The Trained Memory

Chapter IV

The Laws of Recall

Law I. The primary law of recall is this: _The recurrence or stimulation of one element in a complex tends to recall all the others._

In our explanation of “complex” formation we necessarily cited instances that illustrate this principle as well, since _recall is merely a reverse operation from that involved in “complex” formation_.

For example, in running through a book I come upon a flower pressed between its pages. At once the memory of the friend who gave it to me springs into consciousness and becomes the subject of reminiscence. This recalls the mountain village where we last met. This recalls the fact that a railroad was at the time under process of construction, which should transform the village into a popular resort. This in turn suggests my coming trip to the seashore, and I am reminded of a business appointment on which my ability to leave town on the appointed day depends. And so on indefinitely.

Far the greater part of your successive states of consciousness, or even of your ordinary “thinking,” commonly so-called, consists of trains of mental pictures “suggested” one by another. If the associated pictures are of the everyday type, common to everyone, you have a prosaic mind; if, on the other hand, the associations are unusual or unique, you are happily possessed of wit and fancy.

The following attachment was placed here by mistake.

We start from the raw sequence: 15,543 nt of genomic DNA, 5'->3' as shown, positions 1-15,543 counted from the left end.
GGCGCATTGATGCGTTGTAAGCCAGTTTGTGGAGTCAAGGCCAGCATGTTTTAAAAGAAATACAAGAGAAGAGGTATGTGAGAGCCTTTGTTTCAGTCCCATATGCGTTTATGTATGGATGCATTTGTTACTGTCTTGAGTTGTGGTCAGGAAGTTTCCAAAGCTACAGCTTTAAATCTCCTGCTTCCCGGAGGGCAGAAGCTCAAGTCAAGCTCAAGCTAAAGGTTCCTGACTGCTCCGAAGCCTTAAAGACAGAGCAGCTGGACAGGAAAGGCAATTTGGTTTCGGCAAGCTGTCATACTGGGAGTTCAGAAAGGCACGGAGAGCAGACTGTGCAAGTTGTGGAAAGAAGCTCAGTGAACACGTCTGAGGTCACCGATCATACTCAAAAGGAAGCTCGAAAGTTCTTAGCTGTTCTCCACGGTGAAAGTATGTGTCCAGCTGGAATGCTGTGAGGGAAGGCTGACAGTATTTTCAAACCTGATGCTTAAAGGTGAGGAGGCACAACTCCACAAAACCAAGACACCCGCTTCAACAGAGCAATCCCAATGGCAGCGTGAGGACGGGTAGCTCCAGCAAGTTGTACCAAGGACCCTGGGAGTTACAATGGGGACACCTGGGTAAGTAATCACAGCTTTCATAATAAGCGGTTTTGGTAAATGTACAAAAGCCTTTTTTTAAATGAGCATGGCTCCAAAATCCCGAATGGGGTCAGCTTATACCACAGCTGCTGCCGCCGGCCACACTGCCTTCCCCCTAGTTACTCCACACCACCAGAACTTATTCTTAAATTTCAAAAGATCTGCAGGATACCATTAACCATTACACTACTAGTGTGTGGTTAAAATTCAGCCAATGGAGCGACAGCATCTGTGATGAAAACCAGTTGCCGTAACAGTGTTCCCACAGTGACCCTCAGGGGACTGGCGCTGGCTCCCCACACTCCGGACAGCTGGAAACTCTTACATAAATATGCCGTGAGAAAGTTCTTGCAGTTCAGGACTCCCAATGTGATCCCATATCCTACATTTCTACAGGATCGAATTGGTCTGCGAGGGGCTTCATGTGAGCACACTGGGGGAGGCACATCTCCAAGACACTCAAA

These instances of the action of the Law of Recall illustrate but one phase of its activity. They show simply that groups of ideas are so strung together on the string of some common element that _the activity of one “group” in consciousness is apt to be automatically followed by the others. But the law of association goes deeper than this. It enters into the activity of every individual group, and causes all the elements of every group, ideas, emotions and impulses to muscular movements, to be simultaneously manifested._

There is no principle to which we shall more continually refer than this one. Our explanation of hay fever a moment ago illustrates our meaning. Get the principle clearly in your mind, and see how many instances of its operation you can yourself supply from your own daily experience.